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Are We Pussy Riot?

Logan Ellis and Barbara Hammond in rehearsal for We Are Pussy Riot, photos by Annabel Clark Photography

“It’s about to get really loud in here,” says director Logan Ellis, as the warm whomps of an electric guitar tuning up fill the Kent mall storefront where his company, Theatre Battery, is at work on its newest production. Barbara Hammond’s We Are Pussy Riot or Everything is P.R. is a music-filled docu-collage of a play, a poetic and sliced-up chronicle of the self-styled “most famous performance art piece in history” and the politics and personas that swirl around it. It is also, as the cast gathers around a keyboard, very loud.

To be fair, it’s been loud for a while. Ellis, Hammond and I are talking in some of the squishy mismatched seats of the enticingly ad hoc theatre space, and the cast has been running through vocal work: thick, classical choral harmonies, patriotic folk songs, the enveloping chords that open Madonna’s “Like a Prayer.” Madonna appears in the play. So does Vladimir Putin.  

“As I met Russians and as I read about Putin and the post-Soviet era in Russia, I realized that Pussy Riot was really the result of all of Russian history,” Hammond says.

Like so much of America, Hammond began following the story art collective Pussy Riot after their it slammed onto our social media feeds in February of 2012. That month, five young women entered Moscow’s Church of Christ the Savior, covered their faces in bright balaclavas, and yarled a punk prayer—“Virgin Mary, put Putin away!” The action was short—guards dragged them out after less than one minute—but the resulting media firestorm was long. After Pussy Riot uploaded a video of the event to YouTube the girls were charged with “inciting religious hatred,” tried and sent to labor camps for two years.

To tell their story, Hammond flooded herself with research material—she read exhaustively, attended protests at the Russian Embassy in New York, traveled to Moscow. The resulting piece, woven from real text and rich with music and audience participation (though not of an arbitrary, invasive variety), views the Pussy Riot story from many angles: the women themselves, the Western media that fixated on them, an orthodox Church employee, a Russian political prisoner without the advantage of Western media attention.

The play premiered at the Contemporary American Theater Festival at Shepard University in 2015, where it was a commissioned work. Hammond and Ellis met the following year at San Francisco’s Magic Theatre, and she mentioned she’d written a sort-of-musical about Pussy Riot. “When [Theatre Battery] read the play all together, what stood out was how it’s reaching out about international, socio-political events that might feel alien to our audience, but that because of current events in our country are going to feel extremely prescient.”

“This play and this company are a great fit because Pussy Riot was an anonymous art collective, and Theatre Battery is a loose collective of like-minded people with a collective voice,” Hammond says. “Pussy Riot was adamant that no admission was charged to any of their events, and Theatre Battery has radical hospitality.”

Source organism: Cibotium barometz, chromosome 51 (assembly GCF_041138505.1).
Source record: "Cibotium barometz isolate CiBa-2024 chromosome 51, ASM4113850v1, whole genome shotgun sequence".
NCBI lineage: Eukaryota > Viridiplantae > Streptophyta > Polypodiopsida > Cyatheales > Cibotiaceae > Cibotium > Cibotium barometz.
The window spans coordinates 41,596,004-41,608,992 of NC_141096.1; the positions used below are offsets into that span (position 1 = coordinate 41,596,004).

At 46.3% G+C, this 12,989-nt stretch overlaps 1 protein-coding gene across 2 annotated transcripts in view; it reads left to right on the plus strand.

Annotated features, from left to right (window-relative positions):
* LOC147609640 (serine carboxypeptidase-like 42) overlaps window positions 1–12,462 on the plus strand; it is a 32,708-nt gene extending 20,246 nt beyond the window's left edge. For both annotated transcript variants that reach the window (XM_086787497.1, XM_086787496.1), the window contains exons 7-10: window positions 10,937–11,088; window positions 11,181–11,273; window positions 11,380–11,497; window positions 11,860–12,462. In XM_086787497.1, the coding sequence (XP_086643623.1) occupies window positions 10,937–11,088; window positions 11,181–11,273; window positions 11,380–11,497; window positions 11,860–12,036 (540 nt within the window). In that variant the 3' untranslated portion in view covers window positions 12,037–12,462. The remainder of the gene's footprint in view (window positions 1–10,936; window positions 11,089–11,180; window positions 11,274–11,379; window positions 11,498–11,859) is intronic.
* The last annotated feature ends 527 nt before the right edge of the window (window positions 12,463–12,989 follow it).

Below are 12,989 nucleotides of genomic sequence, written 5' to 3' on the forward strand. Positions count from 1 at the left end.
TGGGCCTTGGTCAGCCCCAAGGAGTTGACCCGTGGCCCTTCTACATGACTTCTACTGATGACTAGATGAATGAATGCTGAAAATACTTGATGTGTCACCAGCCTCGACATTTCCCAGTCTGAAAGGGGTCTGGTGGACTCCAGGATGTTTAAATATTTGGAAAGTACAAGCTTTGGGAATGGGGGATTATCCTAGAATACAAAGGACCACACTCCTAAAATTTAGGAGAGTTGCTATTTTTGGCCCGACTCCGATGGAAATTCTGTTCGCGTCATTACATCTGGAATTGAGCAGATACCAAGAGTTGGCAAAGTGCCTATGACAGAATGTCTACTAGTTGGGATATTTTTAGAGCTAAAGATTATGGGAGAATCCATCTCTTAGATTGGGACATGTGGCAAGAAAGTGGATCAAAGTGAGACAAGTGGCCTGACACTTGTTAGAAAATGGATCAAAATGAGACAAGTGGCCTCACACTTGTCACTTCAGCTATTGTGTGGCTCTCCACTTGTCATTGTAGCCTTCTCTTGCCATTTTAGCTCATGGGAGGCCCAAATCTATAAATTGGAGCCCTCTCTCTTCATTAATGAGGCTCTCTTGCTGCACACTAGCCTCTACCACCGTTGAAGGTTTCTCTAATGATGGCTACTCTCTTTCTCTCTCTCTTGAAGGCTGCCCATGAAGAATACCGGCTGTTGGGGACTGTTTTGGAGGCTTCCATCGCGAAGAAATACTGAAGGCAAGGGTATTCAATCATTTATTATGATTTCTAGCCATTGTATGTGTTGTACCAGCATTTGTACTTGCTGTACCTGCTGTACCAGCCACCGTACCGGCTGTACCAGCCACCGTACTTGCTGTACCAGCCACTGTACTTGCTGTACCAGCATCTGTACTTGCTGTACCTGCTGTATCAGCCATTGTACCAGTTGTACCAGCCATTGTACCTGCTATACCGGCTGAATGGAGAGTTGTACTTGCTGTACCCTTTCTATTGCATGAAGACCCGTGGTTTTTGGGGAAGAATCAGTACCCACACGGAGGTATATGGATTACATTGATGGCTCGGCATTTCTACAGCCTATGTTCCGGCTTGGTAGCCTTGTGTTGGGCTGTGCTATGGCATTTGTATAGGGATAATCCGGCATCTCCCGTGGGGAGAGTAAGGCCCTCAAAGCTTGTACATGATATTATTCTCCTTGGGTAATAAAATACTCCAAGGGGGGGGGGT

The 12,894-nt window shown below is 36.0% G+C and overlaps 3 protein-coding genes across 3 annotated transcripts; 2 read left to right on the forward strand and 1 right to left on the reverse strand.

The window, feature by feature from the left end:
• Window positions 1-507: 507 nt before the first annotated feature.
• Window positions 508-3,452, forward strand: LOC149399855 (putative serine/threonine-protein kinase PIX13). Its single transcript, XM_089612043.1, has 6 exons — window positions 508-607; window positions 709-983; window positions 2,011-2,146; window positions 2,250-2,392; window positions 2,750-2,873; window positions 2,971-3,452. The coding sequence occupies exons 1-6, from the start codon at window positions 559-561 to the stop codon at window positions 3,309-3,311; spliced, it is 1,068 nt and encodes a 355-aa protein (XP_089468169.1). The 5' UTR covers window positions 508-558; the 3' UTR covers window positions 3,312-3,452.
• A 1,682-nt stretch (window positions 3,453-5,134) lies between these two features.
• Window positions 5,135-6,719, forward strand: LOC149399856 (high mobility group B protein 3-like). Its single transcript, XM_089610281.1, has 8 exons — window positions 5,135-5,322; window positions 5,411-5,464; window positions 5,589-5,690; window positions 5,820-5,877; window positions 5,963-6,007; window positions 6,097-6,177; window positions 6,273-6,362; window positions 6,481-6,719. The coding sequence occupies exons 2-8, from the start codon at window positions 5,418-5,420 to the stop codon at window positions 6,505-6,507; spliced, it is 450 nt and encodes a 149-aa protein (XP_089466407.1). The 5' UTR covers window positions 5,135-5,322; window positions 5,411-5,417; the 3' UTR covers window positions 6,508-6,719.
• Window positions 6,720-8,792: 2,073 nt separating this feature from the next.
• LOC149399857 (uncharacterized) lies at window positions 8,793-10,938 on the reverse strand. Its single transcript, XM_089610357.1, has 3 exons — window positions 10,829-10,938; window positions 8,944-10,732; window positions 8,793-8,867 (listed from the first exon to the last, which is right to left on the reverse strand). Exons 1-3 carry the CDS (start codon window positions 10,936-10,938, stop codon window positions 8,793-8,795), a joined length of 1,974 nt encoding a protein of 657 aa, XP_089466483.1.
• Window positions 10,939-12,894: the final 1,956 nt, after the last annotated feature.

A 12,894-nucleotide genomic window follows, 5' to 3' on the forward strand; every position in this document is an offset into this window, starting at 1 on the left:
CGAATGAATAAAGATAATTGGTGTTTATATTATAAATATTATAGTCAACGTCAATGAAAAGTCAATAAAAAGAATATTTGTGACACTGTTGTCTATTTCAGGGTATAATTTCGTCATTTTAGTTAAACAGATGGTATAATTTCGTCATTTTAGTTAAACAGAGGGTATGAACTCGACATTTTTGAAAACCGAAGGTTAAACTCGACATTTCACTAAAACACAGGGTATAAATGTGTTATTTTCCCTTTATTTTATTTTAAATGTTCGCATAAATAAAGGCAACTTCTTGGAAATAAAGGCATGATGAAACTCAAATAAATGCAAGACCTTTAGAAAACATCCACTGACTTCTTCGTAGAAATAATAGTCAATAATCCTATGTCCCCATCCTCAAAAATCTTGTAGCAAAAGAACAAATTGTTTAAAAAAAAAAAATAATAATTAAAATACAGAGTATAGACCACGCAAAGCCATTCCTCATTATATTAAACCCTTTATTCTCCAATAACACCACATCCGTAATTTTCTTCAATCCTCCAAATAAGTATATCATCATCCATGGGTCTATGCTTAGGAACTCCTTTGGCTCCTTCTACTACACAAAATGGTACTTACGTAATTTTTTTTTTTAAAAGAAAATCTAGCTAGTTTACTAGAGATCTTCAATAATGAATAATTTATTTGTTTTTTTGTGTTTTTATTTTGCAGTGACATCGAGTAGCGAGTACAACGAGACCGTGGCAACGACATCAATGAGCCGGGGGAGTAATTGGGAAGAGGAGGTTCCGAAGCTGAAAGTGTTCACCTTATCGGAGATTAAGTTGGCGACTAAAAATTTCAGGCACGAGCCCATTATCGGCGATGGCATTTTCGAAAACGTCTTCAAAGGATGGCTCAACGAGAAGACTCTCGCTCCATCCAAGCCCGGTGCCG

Radical Hospitality, a concept pioneered by Mixed Blood Theatre in Minneapolis, is about eliminating barriers to entry. “Nobody who is not a traditional theatergoer has any reason to believe that 25 dollars or even 10 dollars is a good deal on a play,” Ellis says. “When you have no context, stepping into a storefront theatre with a play that you’ve never heard of is actually a big risk for people and a good reason to not want to do it.” And so, Theatre Battery tickets are free.

“It allows people to get away from the expectation that you’re purchasing a piece of entertainment, and more into the idea that you’re tapping into a community resource,” he says. “Just like a library or a church, everyone is welcome to this, and walking in isn’t going to cost you anything.”

Empowering its audience members has been a growing piece of Theatre Battery’s mission. The company, founded in 2011, produces one show a year in a Kent space. As the only theatre company in the city (outside of a school), Ellis feels a responsibility to bring in new work and big, relevant stories. But more than that, Theatre Battery wants its audience members, many of whom haven’t had much exposure to theatre, to feel empowered as cultural participants.

Ellis, who grew up in Kent, remembers well the feeling of being from somewhere with no identity. “It’s easy to be sent a message, by that suburban peanut butter spread across the nation, that you are only worth as much as how many chain stores you have available,” he says. “We’re trying to invite people to think for themselves and value their own perspectives.”

For her part, Hammond wants to challenge people to think about issues of church and state, of media as marketing tool, of how—or if—we can live together with people who have a fundamentally different view of the world than our own. She does so by laying out the real words and situations that emerged from a country not-all-that-far-removed from our own, and by giving voice to some characters and ideas that don’t often find much empathy in the Western cultural milieu.  

“Even Putin, I write about how when he was born his grandmother had him secretly baptized,” she says. “I think it’s dangerous to think of people as not human. He’s not a monster, he’s a human being who behaves like a monster. Whatever the content, theatre brings us closer in a time when we’re dangerously far apart.”

We are Pussy Riot runs Aug. 3 – 20 at Kent Station. 

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